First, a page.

Engineers might disagree, but science plays merely a partial role in determining if a powertrain is truly great.

One of our scoring criteria for Wards 10 Best Engines is what we call “intangibles,” because some aspects of an evaluation just aren’t quantifiable. We can really like (or dislike) a powertrain and not know exactly why.

Over the past 23 years, we have tested dozens of hybrids and plug-ins, and some have made the cut with breakthrough technology and a pleasurable driving experience.

Now, some of these green vehicles are demonstrating improvements in power delivery and refinement to the point that “fun to drive” and “hybrid” can be uttered in the same sentence.

A case in point is the all-new Honda Accord Hybrid, one of three excellent gas-electric fuel-sippers making the cut in 2017. (Three made the 2016 list as well. For context, as recently as 2013, the Wards 10 Best Engines list had no plug-ins, hybrids or hydrogen-powered fuel cells – just good ol’ internal combustion.)

The Accord Hybrid impresses us with excellent throttle response, seamless transitions between gasoline and electric operation and a continuously variable transmission that – we’ve said it before and will say it again – is unrivaled in its ability to turn the wheels in a familiar, linear fashion without fuss and obtrusive noise levels.

Editor Dave Zoia says the Accord was the best hybrid tested this year and pays it the highest compliment of all: “You could drive this and not know it’s a hybrid. It’s a very normal drive experience, representing the best balance of performance and fuel economy.”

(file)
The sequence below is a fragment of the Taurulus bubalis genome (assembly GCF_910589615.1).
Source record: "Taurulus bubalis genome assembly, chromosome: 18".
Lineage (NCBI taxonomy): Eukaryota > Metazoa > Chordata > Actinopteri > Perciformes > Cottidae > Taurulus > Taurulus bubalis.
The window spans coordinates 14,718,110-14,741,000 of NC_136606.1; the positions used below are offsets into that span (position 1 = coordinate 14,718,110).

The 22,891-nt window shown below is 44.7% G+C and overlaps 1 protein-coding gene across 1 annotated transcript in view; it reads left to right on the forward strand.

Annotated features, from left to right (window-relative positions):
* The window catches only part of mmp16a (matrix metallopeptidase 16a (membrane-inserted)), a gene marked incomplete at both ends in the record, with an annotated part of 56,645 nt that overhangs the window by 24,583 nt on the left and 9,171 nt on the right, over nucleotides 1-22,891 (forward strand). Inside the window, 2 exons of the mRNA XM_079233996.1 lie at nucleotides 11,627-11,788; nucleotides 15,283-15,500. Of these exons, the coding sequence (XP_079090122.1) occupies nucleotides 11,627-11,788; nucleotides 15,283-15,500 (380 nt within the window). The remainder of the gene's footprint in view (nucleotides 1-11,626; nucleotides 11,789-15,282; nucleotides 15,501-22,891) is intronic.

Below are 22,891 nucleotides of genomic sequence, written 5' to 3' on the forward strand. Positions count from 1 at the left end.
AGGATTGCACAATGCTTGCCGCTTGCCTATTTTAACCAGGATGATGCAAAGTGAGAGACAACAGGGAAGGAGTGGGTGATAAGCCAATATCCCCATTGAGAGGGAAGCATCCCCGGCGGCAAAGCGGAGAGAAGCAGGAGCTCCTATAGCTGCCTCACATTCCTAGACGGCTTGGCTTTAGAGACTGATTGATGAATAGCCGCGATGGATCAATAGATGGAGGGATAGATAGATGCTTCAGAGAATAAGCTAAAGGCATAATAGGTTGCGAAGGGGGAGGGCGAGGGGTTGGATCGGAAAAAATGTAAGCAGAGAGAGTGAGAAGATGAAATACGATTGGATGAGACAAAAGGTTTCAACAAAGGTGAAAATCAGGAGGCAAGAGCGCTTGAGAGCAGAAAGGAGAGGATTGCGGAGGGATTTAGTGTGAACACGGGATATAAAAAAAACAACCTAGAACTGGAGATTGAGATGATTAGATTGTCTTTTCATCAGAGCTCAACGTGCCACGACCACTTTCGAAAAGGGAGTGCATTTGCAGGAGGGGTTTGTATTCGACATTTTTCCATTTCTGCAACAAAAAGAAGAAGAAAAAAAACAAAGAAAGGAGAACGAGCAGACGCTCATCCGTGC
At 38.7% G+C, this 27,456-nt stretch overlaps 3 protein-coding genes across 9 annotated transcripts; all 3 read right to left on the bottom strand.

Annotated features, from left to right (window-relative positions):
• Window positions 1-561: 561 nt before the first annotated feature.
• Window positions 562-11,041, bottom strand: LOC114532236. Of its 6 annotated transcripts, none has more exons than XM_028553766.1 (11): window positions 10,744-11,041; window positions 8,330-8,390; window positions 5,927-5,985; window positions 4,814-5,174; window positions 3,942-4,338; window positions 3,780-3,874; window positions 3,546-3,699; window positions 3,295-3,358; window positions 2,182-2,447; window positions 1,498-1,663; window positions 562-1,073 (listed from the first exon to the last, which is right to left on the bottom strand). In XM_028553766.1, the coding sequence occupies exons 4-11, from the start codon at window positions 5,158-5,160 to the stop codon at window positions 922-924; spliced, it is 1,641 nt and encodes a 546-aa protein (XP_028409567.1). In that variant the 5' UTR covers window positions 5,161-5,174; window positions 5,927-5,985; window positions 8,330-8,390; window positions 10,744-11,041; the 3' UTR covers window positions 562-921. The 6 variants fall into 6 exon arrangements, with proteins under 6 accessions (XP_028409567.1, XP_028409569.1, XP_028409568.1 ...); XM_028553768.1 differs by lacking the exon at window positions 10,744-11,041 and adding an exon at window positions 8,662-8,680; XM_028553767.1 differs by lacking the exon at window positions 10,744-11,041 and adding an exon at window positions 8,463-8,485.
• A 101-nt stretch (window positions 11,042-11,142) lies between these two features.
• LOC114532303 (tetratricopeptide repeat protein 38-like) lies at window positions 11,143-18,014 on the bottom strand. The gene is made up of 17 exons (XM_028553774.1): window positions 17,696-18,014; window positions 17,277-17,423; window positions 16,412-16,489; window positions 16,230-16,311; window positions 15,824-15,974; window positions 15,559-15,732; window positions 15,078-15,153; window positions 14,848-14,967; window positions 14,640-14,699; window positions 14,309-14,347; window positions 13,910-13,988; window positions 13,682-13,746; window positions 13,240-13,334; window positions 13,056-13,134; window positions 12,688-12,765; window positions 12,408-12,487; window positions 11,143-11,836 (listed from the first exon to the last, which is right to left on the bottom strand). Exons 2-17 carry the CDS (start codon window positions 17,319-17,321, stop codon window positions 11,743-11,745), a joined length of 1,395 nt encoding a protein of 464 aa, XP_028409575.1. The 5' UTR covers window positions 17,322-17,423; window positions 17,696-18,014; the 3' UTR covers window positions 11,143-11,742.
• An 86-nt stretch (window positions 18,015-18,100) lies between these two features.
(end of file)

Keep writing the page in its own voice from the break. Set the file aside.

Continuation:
Yeah, about the mileage. Judges got at least 40 mpg (5.8 L/100 km) during two weeks of testing that covered 422 miles (679 km) in November, and one light-footed editor managed 47 mpg (5 L/100 km).

That’s not in a wonky subcompact but in a spacious, upscale 5-passenger sedan that’s closer to large than midsize. By the way, the EPA proffers a combined fuel-economy rating for the Accord Hybrid of 48 mpg (4.9 L/100 km) – a bogey totally within reach.

Motivation comes from a naturally aspirated 2.0L Atkinson-cycle 4-cyl. mated to a propulsion motor for total output of 212 hp. A second, smaller motor functions as a generator, feeding electricity to the propulsion motor and/or to charge the car’s lithium-ion battery pack.

Need more power for passing or sowing oats on a wide-open road? Experiment with the Accord Hybrid’s new Power mode, which adds battery assist to the traction motor for punchier acceleration.

This is only the second Honda hybrid to win a Wards 10 Best Engines trophy, following the 3.0L V-6 IMA gas-electric Accord in 2005. At the time, one editor topped 28 mpg (8.4 L/100 km), which was commendable back then but is downright lame by today’s standards.

If Honda engineers suffer from an inferiority complex because rival Toyota gets all the hybrid love, the new Accord Hybrid gives them reason to stand taller today.